Opinion: My case for building the middle school on South Street
|Published: 11-27-2023 6:00 AM
Betty Hoadley lives in Concord and has been associated with the Concord School District for nearly 50 years.
The day draws nearer when the Concord School Board must decide if the new Rundlett middle school building will be in the Broken Ground area or on South Street. December 6 is D-Day, Decision Day.
As a taxpayer for six decades and an educator with varied jobs, here are the reasons that I believe the better choice is to build the new middle school at the present middle school site on South Street.
First of all, the South Street location has its walk zones already established and they have been working well for many years. This work was all done prior to the change to a middle school back in 1997-1998. This was the year that sixth grade moved to Rundlett and the ninth-grade students moved to Concord High School. Rundlett became a middle school. The signal lights at South Fruit Street and Clinton Street were installed as a part of the plan for traffic flow and student safety.
School start and stop times were determined. The residents near the school seem to like the school right where it is. On the other hand, residents on the Heights have been very vocal about the traffic that would be increased by the addition of a third and larger school in the Broken Ground area. Traffic is already a problem for residents and state employees with the present two schools. The safety of children walking to school there has been clearly questioned.
There has been map after map of recreational and sport areas at the two locations. Of course, the expansive site at Broken Ground has enough space to put up a circus, while the South Street site is somewhat more limited. It seems that determined adults could find fields for outside physical education and after-school sports activities with all the fields within a short distance.
What we do know about the South Street location is that it is located near a huge asset, the district-owned White Farm on Clinton Street. This area was an integral part of Project SEE, which celebrated 50 years of service in 2020. The name of Edwina Czajkowski will forever be associated with that award-winning program.
I believe that placing the students at Broken Ground is a modified exile for three years. What are the students learning about the city, the city center, with all its services and purpose? Is there not considerable advantage to locating the students closer to the public library, the police headquarters, Concord High School, Memorial Field, the City Hall, the State House, and a yet-to-be-created Abbot-Downing museum celebrating the Concord coaches?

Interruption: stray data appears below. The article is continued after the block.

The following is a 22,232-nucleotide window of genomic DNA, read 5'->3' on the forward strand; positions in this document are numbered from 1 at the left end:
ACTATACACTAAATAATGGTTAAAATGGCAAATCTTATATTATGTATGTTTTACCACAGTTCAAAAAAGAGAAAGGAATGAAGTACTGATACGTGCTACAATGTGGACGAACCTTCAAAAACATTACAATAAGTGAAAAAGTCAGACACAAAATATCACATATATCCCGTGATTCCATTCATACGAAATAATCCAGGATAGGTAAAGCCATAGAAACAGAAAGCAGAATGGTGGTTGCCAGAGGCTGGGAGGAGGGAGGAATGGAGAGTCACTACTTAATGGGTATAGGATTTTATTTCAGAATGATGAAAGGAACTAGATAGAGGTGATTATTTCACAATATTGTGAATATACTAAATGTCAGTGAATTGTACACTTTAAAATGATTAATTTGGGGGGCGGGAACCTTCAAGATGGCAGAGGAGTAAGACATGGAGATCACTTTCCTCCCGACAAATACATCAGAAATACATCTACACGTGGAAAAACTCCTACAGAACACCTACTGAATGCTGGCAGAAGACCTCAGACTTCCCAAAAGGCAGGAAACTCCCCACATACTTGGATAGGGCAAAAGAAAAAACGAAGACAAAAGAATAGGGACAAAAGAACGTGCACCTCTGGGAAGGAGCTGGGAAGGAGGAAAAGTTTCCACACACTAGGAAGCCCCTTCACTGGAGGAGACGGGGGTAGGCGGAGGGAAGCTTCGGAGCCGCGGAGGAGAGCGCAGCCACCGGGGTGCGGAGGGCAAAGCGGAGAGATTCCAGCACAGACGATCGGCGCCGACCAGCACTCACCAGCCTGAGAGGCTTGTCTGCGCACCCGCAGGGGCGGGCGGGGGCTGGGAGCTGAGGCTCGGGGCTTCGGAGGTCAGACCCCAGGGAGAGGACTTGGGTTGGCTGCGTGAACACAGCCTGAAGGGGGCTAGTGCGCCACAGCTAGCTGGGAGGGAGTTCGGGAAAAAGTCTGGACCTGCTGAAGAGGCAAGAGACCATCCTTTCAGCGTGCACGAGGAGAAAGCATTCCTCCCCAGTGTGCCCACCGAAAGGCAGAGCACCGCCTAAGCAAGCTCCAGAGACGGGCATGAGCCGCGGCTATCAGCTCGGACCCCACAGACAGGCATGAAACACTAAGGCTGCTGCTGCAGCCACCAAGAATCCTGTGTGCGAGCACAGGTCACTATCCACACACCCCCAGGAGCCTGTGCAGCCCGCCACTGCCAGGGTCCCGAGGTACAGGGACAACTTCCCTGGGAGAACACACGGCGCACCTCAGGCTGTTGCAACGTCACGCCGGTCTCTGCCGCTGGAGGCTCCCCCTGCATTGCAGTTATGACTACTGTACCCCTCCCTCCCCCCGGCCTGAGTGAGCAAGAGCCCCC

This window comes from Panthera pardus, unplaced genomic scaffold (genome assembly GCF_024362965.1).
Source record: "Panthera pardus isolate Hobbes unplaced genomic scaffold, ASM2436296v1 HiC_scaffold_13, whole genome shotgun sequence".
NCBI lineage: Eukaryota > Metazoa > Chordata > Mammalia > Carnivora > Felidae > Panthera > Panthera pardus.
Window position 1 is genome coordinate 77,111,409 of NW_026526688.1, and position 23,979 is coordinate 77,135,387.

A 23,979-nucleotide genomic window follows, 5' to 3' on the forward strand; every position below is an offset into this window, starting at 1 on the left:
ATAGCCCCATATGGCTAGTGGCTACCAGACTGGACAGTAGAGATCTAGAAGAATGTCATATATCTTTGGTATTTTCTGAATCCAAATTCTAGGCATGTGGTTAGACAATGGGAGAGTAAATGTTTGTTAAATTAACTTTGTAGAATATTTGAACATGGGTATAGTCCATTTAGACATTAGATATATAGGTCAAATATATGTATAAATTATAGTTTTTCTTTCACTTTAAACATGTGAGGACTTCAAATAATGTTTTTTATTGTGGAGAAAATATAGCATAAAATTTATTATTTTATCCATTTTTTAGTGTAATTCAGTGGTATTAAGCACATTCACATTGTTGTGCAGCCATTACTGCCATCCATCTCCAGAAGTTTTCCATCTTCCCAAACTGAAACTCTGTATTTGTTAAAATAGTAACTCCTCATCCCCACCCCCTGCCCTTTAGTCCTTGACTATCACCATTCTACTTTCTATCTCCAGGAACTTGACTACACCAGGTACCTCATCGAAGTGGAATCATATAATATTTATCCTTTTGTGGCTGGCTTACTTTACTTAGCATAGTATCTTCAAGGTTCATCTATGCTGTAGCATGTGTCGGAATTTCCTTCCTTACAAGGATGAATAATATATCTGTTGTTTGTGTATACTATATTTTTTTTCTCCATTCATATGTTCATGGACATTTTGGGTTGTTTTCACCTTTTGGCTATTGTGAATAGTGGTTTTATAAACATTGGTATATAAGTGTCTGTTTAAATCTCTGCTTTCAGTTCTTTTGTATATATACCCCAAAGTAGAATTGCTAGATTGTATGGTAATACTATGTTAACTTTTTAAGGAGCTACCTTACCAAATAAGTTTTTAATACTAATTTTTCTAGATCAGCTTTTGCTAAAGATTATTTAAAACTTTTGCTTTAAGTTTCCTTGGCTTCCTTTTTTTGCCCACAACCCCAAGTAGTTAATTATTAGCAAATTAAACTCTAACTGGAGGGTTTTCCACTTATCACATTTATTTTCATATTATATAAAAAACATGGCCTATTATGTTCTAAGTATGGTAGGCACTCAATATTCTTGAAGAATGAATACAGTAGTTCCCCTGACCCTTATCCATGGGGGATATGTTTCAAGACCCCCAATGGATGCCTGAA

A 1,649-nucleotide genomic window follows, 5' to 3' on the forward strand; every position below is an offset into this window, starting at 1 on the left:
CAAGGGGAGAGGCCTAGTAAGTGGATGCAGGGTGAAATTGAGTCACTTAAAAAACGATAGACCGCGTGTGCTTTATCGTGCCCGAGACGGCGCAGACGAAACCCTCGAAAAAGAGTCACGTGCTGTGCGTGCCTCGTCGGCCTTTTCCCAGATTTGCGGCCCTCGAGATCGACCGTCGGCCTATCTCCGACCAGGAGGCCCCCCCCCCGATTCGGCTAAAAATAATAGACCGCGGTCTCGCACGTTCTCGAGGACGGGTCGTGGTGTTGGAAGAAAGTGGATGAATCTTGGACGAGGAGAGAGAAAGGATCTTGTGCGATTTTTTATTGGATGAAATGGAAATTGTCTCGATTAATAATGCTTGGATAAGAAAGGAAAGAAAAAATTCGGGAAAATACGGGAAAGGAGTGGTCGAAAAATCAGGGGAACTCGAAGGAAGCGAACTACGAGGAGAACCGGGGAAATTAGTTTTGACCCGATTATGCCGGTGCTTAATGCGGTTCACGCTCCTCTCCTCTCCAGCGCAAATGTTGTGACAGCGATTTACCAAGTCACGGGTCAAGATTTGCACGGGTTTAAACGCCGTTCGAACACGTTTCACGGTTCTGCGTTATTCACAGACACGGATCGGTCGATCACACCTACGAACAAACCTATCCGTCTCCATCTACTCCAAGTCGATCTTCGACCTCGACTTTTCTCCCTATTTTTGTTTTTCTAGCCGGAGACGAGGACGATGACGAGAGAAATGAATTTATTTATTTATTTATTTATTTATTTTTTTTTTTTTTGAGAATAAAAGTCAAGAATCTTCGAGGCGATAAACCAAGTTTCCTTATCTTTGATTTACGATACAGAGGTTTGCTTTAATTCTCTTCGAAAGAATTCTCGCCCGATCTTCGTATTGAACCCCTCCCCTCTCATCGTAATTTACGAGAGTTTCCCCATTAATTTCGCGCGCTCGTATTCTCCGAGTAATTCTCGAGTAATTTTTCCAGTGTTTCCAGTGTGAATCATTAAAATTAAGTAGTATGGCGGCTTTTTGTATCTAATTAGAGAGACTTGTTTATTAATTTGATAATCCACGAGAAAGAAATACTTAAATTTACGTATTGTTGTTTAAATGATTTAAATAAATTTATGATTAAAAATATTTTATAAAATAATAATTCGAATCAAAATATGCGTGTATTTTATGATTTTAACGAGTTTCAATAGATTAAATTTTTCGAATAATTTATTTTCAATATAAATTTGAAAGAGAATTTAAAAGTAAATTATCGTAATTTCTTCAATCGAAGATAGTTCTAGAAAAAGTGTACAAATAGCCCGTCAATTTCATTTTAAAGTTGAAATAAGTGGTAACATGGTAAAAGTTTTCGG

I will be even bolder and suggest that the middle school staff plan an “enhanced curriculum” that takes advantage of these inner-city sites and build that into their curriculum at each grade level. I would propose that the sixth grade develop interdisciplinary topics and use every resource there is at White Farm. I would propose that seventh graders would be explorers of the historic, service, civic and legislative organizations that are housed in the inner-city center. I believe there can be more and better transition events for the eighth graders soon to become students at Concord High School.
Finally, consider the implications of leaving the forested area under consideration as it is. Add that action to the long list of opportunities to give our planet a chance to survive. Yes, there will be school facilities challenges again. We don’t, however, know when or where they will occur. Cinch up our belts and deal with the very few drawbacks that rebuilding the middle school on South Street may present but leave the pristine Broken Ground for students and residents to enjoy until the next facilities adjustment comes along.
And that is my “case for building the middle school on South Street.” If you want to weigh in with your opinion, send an email (JRichards@SAU8.org) or use an envelope and stamp and address your opinion to Chairman Jim Richards (38 Liberty Street, Concord, NH 03301.) Include the ward you live in if you wish to make a particular point.
Taxpayers, take note. This is the biggest cost ever contemplated by the Concord School District. Concord voters just voted for municipal and school leaders. Now do your duty once more and communicate your ideas about the middle school project to the nine members of the school board that you put in office in the last three years. And if there is a substantial difference when the comparative final costs of the two sites are revealed, this fiscal conservative is willing to make a 180-degree switch in opinion.